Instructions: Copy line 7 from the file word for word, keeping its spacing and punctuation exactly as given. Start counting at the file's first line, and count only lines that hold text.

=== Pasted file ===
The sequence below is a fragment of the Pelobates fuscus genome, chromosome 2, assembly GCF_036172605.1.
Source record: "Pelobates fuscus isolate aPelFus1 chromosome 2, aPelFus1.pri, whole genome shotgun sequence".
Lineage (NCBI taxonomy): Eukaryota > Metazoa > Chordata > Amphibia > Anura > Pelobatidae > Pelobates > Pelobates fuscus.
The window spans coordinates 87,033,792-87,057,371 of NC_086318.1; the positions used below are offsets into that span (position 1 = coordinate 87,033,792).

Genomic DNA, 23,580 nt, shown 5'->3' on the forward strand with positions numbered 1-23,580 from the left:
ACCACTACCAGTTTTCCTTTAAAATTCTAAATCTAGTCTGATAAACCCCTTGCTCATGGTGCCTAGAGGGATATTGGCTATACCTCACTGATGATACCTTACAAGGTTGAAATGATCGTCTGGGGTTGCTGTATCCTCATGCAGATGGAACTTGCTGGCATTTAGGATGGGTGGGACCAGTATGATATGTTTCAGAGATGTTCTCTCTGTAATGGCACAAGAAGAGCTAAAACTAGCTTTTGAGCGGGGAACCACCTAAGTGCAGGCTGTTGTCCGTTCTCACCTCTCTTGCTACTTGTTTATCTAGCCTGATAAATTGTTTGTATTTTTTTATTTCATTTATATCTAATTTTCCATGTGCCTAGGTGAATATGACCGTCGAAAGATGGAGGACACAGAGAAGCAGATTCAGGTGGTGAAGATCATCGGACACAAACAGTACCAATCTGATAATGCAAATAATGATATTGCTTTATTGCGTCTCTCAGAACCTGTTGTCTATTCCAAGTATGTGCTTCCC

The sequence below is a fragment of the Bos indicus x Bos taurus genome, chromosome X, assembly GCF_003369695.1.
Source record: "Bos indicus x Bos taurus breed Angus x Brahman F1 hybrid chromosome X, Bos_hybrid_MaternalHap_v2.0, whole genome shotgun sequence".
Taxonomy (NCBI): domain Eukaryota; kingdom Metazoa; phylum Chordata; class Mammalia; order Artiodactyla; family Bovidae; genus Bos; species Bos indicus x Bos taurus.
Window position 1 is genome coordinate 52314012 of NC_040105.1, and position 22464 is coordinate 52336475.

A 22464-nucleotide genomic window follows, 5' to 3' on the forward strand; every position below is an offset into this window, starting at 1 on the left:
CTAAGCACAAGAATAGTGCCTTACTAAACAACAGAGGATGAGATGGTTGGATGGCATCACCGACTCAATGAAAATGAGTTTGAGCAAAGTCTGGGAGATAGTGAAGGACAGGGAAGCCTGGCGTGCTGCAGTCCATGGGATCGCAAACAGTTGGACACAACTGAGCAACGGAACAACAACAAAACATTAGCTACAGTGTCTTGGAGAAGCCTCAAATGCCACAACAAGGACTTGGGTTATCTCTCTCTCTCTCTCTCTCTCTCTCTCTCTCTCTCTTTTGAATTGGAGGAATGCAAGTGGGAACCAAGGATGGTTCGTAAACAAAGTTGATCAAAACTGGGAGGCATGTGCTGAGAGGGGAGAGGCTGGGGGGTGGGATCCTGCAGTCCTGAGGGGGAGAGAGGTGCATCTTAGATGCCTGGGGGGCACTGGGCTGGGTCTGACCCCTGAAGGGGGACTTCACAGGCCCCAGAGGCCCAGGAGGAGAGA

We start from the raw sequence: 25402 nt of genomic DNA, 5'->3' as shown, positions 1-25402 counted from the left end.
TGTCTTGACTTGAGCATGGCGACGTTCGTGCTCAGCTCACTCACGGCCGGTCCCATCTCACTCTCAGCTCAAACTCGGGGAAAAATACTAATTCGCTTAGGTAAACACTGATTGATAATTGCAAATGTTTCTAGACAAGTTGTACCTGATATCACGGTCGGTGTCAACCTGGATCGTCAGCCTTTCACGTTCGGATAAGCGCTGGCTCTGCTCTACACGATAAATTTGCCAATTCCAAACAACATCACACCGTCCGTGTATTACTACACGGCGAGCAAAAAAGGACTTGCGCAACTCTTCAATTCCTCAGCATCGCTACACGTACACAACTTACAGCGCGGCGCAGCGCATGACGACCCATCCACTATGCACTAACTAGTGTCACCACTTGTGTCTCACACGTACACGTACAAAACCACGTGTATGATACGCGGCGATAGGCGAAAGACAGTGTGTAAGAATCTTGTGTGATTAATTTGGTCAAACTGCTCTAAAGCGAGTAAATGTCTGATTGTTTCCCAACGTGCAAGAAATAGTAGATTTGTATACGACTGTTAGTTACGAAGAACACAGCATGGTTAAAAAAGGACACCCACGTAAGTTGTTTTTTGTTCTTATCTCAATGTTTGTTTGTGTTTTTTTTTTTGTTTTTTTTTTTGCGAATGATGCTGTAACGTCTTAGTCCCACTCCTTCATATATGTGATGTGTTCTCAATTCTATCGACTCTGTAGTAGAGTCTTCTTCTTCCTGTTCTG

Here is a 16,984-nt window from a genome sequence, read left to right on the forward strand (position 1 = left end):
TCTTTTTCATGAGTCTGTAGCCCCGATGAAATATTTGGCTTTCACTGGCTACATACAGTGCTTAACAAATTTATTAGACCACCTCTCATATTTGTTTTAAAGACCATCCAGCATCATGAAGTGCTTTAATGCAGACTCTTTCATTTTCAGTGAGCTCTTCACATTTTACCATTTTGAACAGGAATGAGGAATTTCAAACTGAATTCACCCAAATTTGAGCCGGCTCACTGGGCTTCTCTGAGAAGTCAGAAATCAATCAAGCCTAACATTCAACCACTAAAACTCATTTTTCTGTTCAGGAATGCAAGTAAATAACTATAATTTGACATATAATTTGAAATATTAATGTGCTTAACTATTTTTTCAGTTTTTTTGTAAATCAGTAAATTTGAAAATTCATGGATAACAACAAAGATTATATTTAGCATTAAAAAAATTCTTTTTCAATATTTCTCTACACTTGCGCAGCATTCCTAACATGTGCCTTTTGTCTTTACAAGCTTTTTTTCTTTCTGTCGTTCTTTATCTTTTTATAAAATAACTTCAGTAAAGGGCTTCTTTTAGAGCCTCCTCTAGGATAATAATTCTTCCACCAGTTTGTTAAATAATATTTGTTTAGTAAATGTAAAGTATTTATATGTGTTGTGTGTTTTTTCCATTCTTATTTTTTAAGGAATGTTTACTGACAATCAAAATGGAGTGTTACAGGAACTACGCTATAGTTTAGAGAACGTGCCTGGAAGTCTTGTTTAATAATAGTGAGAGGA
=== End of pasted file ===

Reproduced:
The sequence below is a fragment of the Bos indicus x Bos taurus genome, chromosome X, assembly GCF_003369695.1.